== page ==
Use of Noninvasive Ventilation and High-Flow Nasal Cannulae Therapy for Infants and Children with Acute Respiratory Distress Outside of Paediatric Intensive Care: A review article

Khaloud S. Almukhaini, Najwa M. Al-Rahbi


Noninvasive ventilation (NIV) and high-flow nasal cannulae therapy (HFNCT) are first-line methods of treatment for children presenting with acute respiratory distress, with paediatric intensive care units (PICUs) providing an ideal environment for subsequent treatment monitoring. However, the availability of step-down units, where NIV and HFNCT can be safely utilised, has reduced the need for such patients to be admitted to PICUs, thereby leading to the better overall utilisation of critical care resources. In addition, NIV and HFNCT can also be used during transport instead of invasive ventilation, thus avoiding the complications associated with the latter approach. This review article examines the safety and applicability of these respiratory support approaches outside of paediatric intensive care as well as various factors associated with treatment success or failure.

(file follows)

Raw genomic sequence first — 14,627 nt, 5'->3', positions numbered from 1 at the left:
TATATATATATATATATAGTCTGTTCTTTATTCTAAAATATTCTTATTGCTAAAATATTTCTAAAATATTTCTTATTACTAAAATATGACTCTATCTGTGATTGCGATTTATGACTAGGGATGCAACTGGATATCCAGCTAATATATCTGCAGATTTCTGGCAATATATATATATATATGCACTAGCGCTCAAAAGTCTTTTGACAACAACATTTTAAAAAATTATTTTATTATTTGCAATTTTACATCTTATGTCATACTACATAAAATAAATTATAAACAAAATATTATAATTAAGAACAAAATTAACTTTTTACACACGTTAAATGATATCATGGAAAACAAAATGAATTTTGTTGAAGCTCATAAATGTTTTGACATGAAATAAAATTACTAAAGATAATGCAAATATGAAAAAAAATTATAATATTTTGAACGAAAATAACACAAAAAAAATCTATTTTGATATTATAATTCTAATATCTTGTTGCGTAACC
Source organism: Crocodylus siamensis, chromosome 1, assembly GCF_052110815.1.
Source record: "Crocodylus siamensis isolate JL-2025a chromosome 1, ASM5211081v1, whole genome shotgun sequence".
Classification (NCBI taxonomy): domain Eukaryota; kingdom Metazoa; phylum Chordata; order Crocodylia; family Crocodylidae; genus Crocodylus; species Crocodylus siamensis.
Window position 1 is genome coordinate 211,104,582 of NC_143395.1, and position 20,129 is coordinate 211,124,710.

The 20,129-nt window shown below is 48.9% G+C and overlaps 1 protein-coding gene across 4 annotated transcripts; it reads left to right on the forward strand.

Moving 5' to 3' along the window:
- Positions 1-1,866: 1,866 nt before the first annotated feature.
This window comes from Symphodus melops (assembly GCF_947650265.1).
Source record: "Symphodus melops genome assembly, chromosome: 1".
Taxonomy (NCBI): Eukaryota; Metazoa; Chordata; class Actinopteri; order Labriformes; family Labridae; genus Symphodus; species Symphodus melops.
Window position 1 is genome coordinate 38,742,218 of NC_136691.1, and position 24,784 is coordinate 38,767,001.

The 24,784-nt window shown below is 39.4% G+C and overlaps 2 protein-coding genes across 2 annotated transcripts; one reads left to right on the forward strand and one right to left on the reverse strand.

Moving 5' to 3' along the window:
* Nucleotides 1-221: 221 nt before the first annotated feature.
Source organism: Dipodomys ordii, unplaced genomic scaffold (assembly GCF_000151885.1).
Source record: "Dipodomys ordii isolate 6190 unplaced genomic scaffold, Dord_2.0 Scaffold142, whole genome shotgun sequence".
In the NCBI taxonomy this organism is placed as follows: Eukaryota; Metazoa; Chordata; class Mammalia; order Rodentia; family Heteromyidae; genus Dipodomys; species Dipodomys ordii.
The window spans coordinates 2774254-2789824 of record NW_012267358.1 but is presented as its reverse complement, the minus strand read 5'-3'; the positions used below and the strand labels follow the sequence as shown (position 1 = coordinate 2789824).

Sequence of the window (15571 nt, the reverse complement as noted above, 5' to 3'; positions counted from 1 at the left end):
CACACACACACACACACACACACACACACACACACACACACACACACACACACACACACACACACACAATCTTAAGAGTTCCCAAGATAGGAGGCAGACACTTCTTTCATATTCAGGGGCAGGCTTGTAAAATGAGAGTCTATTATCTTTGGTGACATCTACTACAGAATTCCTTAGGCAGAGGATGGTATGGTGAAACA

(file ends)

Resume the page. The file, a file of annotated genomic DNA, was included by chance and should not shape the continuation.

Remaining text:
Keywords: Critical Care; Children; Pediatric Intensive Care Units; Noninvasive Ventilation; Nasal Cannulae; Transportation of Patients.

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Sultan Qaboos University Medical Journal, College of Medicine and Health Sciences, Sultan Qaboos University, PO Box 35, Postal Code 123, Al-Khod, Muscat, Oman

ISSN (Print edition): 2075-051X ISSN (Internet edition): 2075-0528

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